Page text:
Paulo Coelho’s The Devil and Miss Prym sets up an interesting moral dilemma for readers. A stranger arrives to town. And, Berta, the towns resident wise old-woman, notices that it is the Devil in human form. The Devil goes into the town bar. He meets the protagonist Chantal Prym and befriends her. And, he proceeds to tell the townspeople that there is gold buried in town. The townspeople can have the gold if they murder someone. What follows cannot be described as anything less than an interesting social debate. Should the town believe it? Would it be such a great sin to consider it? Would the ends justify the means?
“When we least expect it, life sets us a challenge to test our courage and willingness to change; at such a moment, there is no point in pretending that nothing has happened on in saying that we are not yet ready. The challenge will not wait. Life does not look back.”
On the whole, the theme of temptation is strongest current running through the book. And, because the town must choose who to kill, the theme of betrayal becomes the source of no small amount of remorse. Gotta say, the intrigue is intense. It was a rather nice read even though it’s on the shorter end of the scale. But, I can’t say that it completely blew my mind away. It was quaint. It would have really given me a mindgasm so-to-speak if Coelho had included a few more twists and turns. Although, it would have likely turned the book into a modern thriller.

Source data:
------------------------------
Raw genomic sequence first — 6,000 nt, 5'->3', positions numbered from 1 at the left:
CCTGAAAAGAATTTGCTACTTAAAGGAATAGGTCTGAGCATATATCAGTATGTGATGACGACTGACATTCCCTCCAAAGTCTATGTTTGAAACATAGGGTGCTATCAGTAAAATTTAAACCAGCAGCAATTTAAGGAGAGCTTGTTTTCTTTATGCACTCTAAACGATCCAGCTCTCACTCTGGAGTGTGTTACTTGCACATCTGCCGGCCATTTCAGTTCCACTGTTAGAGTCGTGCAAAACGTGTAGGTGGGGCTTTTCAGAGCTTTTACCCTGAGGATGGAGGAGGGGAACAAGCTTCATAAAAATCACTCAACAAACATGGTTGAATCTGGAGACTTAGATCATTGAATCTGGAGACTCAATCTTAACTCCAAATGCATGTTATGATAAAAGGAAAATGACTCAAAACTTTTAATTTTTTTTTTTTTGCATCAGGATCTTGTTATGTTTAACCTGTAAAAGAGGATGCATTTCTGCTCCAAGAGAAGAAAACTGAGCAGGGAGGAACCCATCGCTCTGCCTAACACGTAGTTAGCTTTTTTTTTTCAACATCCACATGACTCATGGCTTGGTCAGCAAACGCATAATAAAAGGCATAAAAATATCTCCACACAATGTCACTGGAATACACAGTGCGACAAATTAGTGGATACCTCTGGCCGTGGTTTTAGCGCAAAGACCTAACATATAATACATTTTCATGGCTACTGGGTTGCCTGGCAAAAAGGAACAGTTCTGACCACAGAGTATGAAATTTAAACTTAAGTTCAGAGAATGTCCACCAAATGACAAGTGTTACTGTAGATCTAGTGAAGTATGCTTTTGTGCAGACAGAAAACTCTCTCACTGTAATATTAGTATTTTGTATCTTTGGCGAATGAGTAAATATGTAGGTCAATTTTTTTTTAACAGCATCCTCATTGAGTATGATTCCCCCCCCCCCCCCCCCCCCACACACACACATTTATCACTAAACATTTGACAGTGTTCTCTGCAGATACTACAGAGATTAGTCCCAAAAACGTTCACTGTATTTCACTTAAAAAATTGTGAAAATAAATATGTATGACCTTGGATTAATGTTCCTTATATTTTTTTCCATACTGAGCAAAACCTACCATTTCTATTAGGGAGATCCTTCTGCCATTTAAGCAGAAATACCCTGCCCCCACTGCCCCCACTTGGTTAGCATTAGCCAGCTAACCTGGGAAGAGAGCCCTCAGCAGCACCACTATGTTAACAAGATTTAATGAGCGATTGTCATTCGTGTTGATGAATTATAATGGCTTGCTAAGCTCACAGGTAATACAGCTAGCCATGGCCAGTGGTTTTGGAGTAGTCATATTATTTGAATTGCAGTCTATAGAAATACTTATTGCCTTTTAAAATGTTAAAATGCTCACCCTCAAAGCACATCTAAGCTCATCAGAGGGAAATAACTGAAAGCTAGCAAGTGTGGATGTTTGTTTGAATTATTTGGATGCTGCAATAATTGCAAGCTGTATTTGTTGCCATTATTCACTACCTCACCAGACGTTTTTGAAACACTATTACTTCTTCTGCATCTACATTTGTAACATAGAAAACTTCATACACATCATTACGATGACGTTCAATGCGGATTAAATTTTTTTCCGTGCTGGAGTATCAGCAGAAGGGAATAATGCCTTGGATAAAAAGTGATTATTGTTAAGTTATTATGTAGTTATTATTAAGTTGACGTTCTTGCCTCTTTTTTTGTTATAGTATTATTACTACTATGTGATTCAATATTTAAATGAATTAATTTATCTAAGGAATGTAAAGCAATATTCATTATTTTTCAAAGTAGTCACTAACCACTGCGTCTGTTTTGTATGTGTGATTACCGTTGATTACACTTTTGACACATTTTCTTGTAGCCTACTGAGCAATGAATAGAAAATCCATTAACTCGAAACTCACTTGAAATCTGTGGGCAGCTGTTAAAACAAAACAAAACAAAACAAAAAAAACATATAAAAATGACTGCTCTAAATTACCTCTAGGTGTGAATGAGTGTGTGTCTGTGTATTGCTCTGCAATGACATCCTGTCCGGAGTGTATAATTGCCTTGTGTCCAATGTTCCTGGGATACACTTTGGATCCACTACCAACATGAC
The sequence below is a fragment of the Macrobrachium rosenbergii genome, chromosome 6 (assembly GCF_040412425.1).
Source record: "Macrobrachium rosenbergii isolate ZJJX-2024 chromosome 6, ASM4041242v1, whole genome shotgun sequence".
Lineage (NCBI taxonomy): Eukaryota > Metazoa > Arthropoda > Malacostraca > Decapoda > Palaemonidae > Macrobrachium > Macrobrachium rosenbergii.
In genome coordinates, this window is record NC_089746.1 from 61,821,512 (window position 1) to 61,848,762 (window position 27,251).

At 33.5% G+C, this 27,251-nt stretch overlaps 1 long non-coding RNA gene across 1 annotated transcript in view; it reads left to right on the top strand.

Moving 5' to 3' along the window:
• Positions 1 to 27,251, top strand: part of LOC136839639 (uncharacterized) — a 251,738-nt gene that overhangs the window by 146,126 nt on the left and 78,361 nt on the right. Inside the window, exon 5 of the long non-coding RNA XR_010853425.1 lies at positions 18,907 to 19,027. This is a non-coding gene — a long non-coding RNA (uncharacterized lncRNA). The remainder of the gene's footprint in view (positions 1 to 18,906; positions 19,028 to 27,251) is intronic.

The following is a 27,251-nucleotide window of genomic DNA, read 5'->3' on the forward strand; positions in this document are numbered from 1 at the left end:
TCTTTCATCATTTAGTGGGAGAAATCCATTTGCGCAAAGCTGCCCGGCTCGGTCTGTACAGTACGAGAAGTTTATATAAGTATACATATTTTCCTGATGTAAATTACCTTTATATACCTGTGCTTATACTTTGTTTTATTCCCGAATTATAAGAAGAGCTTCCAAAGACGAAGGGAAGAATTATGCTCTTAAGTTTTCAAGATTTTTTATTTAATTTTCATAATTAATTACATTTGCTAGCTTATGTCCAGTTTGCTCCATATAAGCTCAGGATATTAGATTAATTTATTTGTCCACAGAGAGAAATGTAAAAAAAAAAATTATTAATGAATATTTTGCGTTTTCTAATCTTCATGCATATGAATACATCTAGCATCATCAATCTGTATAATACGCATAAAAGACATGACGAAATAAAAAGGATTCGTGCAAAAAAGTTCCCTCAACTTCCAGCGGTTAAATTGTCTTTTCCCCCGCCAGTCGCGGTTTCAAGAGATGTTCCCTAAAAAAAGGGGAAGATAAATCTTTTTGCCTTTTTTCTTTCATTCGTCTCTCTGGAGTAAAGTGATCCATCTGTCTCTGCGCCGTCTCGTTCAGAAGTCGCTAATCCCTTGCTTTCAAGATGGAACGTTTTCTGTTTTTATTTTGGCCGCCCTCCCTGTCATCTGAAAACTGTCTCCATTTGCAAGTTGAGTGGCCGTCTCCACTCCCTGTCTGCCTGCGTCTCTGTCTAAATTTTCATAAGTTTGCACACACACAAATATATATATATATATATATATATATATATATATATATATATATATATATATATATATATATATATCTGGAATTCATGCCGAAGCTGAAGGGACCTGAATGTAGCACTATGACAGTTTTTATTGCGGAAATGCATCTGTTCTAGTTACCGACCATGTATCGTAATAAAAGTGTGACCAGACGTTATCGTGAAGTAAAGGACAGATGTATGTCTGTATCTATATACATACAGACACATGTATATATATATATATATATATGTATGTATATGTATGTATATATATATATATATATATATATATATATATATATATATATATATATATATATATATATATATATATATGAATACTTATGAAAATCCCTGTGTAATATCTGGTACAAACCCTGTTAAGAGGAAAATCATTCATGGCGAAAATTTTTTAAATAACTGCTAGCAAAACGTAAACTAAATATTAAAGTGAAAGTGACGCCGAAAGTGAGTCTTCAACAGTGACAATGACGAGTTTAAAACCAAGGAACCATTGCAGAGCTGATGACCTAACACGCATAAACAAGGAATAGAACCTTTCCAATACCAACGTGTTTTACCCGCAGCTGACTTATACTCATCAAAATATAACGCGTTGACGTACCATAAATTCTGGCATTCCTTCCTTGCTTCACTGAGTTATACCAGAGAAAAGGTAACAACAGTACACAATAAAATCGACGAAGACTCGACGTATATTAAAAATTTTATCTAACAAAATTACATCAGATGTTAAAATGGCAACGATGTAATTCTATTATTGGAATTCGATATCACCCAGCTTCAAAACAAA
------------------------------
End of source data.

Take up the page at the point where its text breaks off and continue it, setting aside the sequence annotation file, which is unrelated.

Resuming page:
“Whenever you want to achieve something, keep your eyes open, concentrate and make sure you know exactly what it is you want. No one can hit their target with their eyes closed.”
“The devil by your side is smiling because you are playing the game he invented.”
The Devil and Miss Prym is definitely for the melancholic reader. Easy reading material. It’s the type of book that readers who have been away from the hobby for a long time should choose to begin reading again. The town solidarity, the community, the subtle and sensitive themes incorporated explain why Paulo Coelho is a cultural favorite. I think it’s also a book that will trigger a lot of reflective thinking especially regarding social justice, social equity, power versus influence, and murder by negligence. Because, isn’t the weakest link just another way of viewing a part or a person that’s been neglected for too long? Either way, it seems this town desperately needed change even before the Devil came along.
Coelho, Paulo. The Devil and Miss Prym. New York: HarperCollins Publishers, January 2007.
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